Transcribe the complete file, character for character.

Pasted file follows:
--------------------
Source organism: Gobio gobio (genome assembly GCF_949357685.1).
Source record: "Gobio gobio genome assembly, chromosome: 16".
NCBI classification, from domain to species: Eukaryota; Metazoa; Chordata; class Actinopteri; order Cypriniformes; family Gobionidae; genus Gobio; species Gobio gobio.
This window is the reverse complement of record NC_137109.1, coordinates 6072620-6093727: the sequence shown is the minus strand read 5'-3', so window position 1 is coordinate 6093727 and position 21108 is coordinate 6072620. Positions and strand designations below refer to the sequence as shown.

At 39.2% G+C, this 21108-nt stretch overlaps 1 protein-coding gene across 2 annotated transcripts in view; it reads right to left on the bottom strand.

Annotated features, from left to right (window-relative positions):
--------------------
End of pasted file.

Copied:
Source organism: Gobio gobio (genome assembly GCF_949357685.1).
Source record: "Gobio gobio genome assembly, chromosome: 16".
NCBI classification, from domain to species: Eukaryota; Metazoa; Chordata; class Actinopteri; order Cypriniformes; family Gobionidae; genus Gobio; species Gobio gobio.
This window is the reverse complement of record NC_137109.1, coordinates 6072620-6093727: the sequence shown is the minus strand read 5'-3', so window position 1 is coordinate 6093727 and position 21108 is coordinate 6072620. Positions and strand designations below refer to the sequence as shown.

At 39.2% G+C, this 21108-nt stretch overlaps 1 protein-coding gene across 2 annotated transcripts in view; it reads right to left on the bottom strand.

Annotated features, from left to right (window-relative positions):